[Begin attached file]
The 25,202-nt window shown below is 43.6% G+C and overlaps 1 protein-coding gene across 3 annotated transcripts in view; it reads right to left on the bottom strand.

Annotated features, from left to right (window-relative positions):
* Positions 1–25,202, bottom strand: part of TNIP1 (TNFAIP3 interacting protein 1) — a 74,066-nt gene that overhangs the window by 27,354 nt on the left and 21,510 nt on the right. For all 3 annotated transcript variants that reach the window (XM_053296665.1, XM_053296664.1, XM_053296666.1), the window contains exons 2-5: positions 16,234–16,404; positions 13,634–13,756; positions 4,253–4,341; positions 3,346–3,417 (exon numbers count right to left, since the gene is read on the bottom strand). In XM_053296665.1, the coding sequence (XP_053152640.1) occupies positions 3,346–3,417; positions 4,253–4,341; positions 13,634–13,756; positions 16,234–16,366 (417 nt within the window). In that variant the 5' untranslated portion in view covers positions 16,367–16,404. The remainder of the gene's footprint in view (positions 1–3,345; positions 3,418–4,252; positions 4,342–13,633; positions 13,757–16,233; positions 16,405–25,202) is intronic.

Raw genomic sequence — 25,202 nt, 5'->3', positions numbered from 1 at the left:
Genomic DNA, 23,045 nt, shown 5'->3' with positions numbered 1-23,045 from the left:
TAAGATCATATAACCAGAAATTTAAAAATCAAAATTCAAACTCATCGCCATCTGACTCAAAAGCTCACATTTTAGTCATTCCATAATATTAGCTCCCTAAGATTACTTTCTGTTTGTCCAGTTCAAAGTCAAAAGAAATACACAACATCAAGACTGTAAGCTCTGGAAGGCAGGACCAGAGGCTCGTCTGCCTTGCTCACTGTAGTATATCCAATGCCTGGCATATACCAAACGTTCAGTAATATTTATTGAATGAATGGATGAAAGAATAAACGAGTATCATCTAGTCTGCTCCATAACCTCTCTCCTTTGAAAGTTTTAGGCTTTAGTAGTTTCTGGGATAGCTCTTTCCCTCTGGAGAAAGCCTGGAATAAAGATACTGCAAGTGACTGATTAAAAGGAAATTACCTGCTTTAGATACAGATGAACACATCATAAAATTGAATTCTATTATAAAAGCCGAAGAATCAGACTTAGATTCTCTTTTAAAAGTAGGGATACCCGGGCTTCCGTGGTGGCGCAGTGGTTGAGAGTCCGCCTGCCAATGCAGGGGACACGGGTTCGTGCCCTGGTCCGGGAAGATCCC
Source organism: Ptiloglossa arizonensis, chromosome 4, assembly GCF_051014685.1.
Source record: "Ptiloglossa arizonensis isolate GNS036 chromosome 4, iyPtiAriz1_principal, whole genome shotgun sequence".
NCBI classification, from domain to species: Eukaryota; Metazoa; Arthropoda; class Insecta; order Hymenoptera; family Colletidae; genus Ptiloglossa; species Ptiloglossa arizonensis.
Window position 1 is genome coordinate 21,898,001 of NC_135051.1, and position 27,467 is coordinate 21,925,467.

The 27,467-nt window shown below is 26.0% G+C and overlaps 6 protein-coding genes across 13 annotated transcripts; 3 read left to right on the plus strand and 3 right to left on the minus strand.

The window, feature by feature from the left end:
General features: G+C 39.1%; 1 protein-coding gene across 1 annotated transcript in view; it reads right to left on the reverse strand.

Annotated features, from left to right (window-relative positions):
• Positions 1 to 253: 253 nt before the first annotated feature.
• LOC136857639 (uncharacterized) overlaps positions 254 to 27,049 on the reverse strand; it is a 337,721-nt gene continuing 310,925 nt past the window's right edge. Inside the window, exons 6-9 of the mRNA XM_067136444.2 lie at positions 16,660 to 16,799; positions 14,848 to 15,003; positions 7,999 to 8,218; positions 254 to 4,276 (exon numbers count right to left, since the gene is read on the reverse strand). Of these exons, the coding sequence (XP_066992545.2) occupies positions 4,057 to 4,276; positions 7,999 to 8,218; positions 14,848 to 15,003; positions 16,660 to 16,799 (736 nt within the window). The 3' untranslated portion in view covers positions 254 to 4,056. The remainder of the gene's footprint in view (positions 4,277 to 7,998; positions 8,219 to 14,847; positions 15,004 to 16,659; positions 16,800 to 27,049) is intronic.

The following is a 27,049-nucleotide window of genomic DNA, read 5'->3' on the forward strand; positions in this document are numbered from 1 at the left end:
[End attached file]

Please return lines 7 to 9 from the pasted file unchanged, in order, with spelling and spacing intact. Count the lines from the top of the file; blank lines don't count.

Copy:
Source organism: Ptiloglossa arizonensis, chromosome 4, assembly GCF_051014685.1.
Source record: "Ptiloglossa arizonensis isolate GNS036 chromosome 4, iyPtiAriz1_principal, whole genome shotgun sequence".
NCBI classification, from domain to species: Eukaryota; Metazoa; Arthropoda; class Insecta; order Hymenoptera; family Colletidae; genus Ptiloglossa; species Ptiloglossa arizonensis.